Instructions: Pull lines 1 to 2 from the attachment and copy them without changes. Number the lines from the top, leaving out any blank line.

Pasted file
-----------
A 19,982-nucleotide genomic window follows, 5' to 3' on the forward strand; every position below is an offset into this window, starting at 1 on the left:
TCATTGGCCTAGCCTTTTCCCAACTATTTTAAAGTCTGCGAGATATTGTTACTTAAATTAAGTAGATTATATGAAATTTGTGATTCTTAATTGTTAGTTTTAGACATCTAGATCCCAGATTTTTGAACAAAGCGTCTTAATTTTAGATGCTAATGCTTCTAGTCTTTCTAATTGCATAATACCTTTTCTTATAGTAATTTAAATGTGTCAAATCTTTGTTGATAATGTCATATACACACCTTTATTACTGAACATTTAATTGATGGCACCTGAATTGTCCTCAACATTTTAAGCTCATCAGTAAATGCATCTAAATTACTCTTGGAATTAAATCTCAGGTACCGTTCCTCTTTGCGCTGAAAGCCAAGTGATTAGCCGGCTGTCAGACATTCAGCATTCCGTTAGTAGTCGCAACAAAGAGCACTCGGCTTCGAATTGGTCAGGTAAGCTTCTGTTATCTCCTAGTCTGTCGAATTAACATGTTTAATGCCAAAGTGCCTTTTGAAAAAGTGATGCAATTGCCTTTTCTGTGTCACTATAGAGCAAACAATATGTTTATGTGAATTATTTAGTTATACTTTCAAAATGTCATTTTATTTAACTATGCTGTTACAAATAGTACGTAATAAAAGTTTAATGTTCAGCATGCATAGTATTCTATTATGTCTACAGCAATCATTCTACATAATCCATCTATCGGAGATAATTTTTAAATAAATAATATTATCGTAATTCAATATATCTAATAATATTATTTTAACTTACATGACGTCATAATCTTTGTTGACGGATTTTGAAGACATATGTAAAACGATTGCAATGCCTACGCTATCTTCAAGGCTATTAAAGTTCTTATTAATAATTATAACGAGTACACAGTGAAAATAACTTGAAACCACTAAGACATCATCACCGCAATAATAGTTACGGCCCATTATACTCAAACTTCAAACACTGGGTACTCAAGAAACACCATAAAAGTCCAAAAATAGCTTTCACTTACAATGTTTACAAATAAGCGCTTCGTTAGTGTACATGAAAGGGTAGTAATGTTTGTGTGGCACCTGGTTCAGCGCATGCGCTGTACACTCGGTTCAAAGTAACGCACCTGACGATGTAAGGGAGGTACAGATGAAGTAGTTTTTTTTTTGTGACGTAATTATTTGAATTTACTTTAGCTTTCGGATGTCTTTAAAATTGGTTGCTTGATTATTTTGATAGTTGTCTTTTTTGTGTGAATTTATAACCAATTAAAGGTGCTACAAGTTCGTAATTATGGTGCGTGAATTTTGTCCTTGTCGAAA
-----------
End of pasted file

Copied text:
A 19,982-nucleotide genomic window follows, 5' to 3' on the forward strand; every position below is an offset into this window, starting at 1 on the left:
TCATTGGCCTAGCCTTTTCCCAACTATTTTAAAGTCTGCGAGATATTGTTACTTAAATTAAGTAGATTATATGAAATTTGTGATTCTTAATTGTTAGTTTTAGACATCTAGATCCCAGATTTTTGAACAAAGCGTCTTAATTTTAGATGCTAATGCTTCTAGTCTTTCTAATTGCATAATACCTTTTCTTATAGTAATTTAAATGTGTCAAATCTTTGTTGATAATGTCATATACACACCTTTATTACTGAACATTTAATTGATGGCACCTGAATTGTCCTCAACATTTTAAGCTCATCAGTAAATGCATCTAAATTACTCTTGGAATTAAATCTCAGGTACCGTTCCTCTTTGCGCTGAAAGCCAAGTGATTAGCCGGCTGTCAGACATTCAGCATTCCGTTAGTAGTCGCAACAAAGAGCACTCGGCTTCGAATTGGTCAGGTAAGCTTCTGTTATCTCCTAGTCTGTCGAATTAACATGTTTAATGCCAAAGTGCCTTTTGAAAAAGTGATGCAATTGCCTTTTCTGTGTCACTATAGAGCAAACAATATGTTTATGTGAATTATTTAGTTATACTTTCAAAATGTCATTTTATTTAACTATGCTGTTACAAATAGTACGTAATAAAAGTTTAATGTTCAGCATGCATAGTATTCTATTATGTCTACAGCAATCATTCTACATAATCCATCTATCGGAGATAATTTTTAAATAAATAATATTATCGTAATTCAATATATCTAATAATATTATTTTAACTTACATGACGTCATAATCTTTGTTGACGGATTTTGAAGACATATGTAAAACGATTGCAATGCCTACGCTATCTTCAAGGCTATTAAAGTTCTTATTAATAATTATAACGAGTACACAGTGAAAATAACTTGAAACCACTAAGACATCATCACCGCAATAATAGTTACGGCCCATTATACTCAAACTTCAAACACTGGGTACTCAAGAAACACCATAAAAGTCCAAAAATAGCTTTCACTTACAATGTTTACAAATAAGCGCTTCGTTAGTGTACATGAAAGGGTAGTAATGTTTGTGTGGCACCTGGTTCAGCGCATGCGCTGTACACTCGGTTCAAAGTAACGCACCTGACGATGTAAGGGAGGTACAGATGAAGTAGTTTTTTTTTTGTGACGTAATTATTTGAATTTACTTTAGCTTTCGGATGTCTTTAAAATTGGTTGCTTGATTATTTTGATAGTTGTCTTTTTTGTGTGAATTTATAACCAATTAAAGGTGCTACAAGTTCGTAATTATGGTGCGTGAATTTTGTCCTTGTCGAAA